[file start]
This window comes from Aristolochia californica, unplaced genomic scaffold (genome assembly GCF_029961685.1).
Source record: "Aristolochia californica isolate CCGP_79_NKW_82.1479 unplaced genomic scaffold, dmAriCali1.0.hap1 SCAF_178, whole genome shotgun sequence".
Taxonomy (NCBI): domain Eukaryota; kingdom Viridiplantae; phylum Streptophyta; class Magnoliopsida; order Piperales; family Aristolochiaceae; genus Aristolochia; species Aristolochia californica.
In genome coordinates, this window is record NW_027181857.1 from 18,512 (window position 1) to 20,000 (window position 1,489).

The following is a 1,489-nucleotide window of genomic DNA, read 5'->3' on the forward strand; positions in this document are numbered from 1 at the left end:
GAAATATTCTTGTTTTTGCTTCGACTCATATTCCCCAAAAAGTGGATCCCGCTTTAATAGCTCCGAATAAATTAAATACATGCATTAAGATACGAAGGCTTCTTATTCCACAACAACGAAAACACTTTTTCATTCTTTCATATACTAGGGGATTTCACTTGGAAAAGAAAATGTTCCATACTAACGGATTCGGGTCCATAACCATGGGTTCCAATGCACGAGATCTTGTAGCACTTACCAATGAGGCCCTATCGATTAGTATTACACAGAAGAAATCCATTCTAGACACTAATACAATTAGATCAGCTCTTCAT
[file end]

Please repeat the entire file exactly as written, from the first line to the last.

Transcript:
This window comes from Aristolochia californica, unplaced genomic scaffold (genome assembly GCF_029961685.1).
Source record: "Aristolochia californica isolate CCGP_79_NKW_82.1479 unplaced genomic scaffold, dmAriCali1.0.hap1 SCAF_178, whole genome shotgun sequence".
Taxonomy (NCBI): domain Eukaryota; kingdom Viridiplantae; phylum Streptophyta; class Magnoliopsida; order Piperales; family Aristolochiaceae; genus Aristolochia; species Aristolochia californica.
In genome coordinates, this window is record NW_027181857.1 from 18,512 (window position 1) to 20,000 (window position 1,489).

The following is a 1,489-nucleotide window of genomic DNA, read 5'->3' on the forward strand; positions in this document are numbered from 1 at the left end:
GAAATATTCTTGTTTTTGCTTCGACTCATATTCCCCAAAAAGTGGATCCCGCTTTAATAGCTCCGAATAAATTAAATACATGCATTAAGATACGAAGGCTTCTTATTCCACAACAACGAAAACACTTTTTCATTCTTTCATATACTAGGGGATTTCACTTGGAAAAGAAAATGTTCCATACTAACGGATTCGGGTCCATAACCATGGGTTCCAATGCACGAGATCTTGTAGCACTTACCAATGAGGCCCTATCGATTAGTATTACACAGAAGAAATCCATTCTAGACACTAATACAATTAGATCAGCTCTTCAT